The thumb is a critical part of a balanced left and right hand. Unfortunately, creating a balanced thumb on both hands can be extremely difficult. In many cases the thumbs exert too much force on the neck or frog, resulting in the them hyper-extending or over flexing to the point where they are immovable. This causes the rest of the hand to tighten, largely in the palm, limiting the flexibility and adaptability of the rest of the fingers. In other words, hyper-extended thumbs or overly flexed thumbs cause the whole hand to lock up unnecessarily.
In the case of the left hand, the thumb is used as an anchor to help maintain the left hands position while moving up and down the neck of the violin. It is also used as a source of counter pressure for the left hand’s fingers.
One of the unfortunate habits a student falls in to when developing the left hand is grasping the neck by pinching in between the thumb (which manifests in hyper-extension or flexion) and the base knuckle of the index finger. Some students squeeze so tightly between these two points they report severe pain.
In a way, it only makes sense that a student tries to hold on to the violin is such a manner. In any other circumstance, they would not hold on to something as valuable as a violin by balancing it in between the bottom of their chin and the top of their shoulder girdle. They would hold on to it with their hand by grasping the object with their palm and fingers. However, not being allowed to truly grasp the violin, seemingly leaves them with the only choice of pinching.
To help the student with their hands coordination, I first make sure that the student is truly balancing the violin on their shoulder. Sometimes, when a student is not balancing the violin properly they will start supporting it exclusively with their left hand and especially the thumb. This causes the hand to stiffen unreasonably and interferes with the hands coordination. For more information regarding how I help a student develop a supportive posture please read the awareness activity outlined in my blog Supporting the Back While Playing.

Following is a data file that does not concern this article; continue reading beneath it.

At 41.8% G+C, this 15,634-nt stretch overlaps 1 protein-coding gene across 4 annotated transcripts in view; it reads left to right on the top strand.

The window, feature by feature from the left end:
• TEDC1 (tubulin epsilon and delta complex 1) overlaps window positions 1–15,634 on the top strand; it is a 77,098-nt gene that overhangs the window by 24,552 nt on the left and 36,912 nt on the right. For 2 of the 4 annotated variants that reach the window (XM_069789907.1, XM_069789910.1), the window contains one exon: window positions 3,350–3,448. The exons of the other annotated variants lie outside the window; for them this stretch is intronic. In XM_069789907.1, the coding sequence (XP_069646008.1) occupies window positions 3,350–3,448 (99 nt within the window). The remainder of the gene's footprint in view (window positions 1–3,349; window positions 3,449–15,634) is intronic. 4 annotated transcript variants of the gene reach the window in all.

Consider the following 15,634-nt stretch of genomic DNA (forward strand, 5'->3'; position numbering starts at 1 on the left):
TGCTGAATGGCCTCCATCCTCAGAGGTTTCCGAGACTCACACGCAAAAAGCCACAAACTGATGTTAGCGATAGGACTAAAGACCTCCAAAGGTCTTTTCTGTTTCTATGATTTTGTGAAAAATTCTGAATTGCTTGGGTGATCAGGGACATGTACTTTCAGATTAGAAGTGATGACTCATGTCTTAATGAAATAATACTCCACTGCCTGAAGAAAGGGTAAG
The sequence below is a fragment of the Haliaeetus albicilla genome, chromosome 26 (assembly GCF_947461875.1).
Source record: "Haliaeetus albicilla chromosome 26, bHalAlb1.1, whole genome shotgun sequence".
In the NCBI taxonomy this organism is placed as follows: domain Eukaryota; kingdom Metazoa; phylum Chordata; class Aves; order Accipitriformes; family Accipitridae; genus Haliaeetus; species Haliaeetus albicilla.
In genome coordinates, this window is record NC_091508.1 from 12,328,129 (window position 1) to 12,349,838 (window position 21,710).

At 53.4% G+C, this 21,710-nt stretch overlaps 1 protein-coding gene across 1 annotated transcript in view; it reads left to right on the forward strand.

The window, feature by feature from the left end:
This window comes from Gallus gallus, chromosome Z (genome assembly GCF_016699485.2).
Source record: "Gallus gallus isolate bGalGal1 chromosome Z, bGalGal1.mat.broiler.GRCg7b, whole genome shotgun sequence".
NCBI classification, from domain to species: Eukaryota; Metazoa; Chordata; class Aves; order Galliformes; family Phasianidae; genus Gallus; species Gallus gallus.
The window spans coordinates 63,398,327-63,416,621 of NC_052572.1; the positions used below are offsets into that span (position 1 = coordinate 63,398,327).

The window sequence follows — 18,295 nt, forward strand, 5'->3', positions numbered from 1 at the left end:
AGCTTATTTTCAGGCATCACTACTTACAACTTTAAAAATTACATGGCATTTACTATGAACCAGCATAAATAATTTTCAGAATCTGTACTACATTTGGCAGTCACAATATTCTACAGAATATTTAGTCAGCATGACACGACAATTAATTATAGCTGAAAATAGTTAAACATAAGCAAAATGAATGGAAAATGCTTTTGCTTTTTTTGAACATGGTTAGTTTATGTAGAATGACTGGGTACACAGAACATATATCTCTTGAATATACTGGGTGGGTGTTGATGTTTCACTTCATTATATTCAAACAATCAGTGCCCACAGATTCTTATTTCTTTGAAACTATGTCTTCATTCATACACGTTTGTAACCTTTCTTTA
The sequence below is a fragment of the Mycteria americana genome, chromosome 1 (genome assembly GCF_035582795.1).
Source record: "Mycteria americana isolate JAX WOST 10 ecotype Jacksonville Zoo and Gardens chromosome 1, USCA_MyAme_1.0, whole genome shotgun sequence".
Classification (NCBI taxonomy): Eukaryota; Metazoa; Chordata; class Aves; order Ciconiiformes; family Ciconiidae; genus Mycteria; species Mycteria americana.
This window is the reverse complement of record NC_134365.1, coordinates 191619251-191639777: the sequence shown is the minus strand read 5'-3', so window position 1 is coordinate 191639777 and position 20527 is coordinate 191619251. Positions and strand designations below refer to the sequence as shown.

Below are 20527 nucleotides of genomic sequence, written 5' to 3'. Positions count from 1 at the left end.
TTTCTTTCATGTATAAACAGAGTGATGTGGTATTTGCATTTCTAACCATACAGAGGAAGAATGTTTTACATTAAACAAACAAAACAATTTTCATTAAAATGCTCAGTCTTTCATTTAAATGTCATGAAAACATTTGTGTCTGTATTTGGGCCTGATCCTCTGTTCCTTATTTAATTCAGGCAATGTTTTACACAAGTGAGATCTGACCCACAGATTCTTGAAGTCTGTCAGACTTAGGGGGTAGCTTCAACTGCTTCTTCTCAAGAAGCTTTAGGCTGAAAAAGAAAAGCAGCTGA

Secondly, I check in to make sure that the student is not excessively focusing on their left hand while we are working to improve its functioning. This may seem odd to some teachers in that when we instruct people on how to use the left hand we do want them to focus on it. However, what I caution against is obtrusive focus. This kind of excessive attention is often achieved to the detriment of other parts of the body, most notably the neck, head, and back. This is problematic because if the functioning of the neck, head, and back is disturbed unduly by excessive tension other parts of the body like, the legs and arms, will not function properly.
To help the student achieve a balanced focus on their hand and the rest of their system, I encourage the student to think of the Alexander Technique directions; allow my neck to be free, to allow my head to go forward and up, to allow my whole back to lengthen and widen. This encourages the student to remain cognizant of their entire physical and mental beings while we work with the left hand. This results in a more cohesive blending of left hand’s technique with the rest of the body and will often ease excessive tension in the thumb and the hand overall.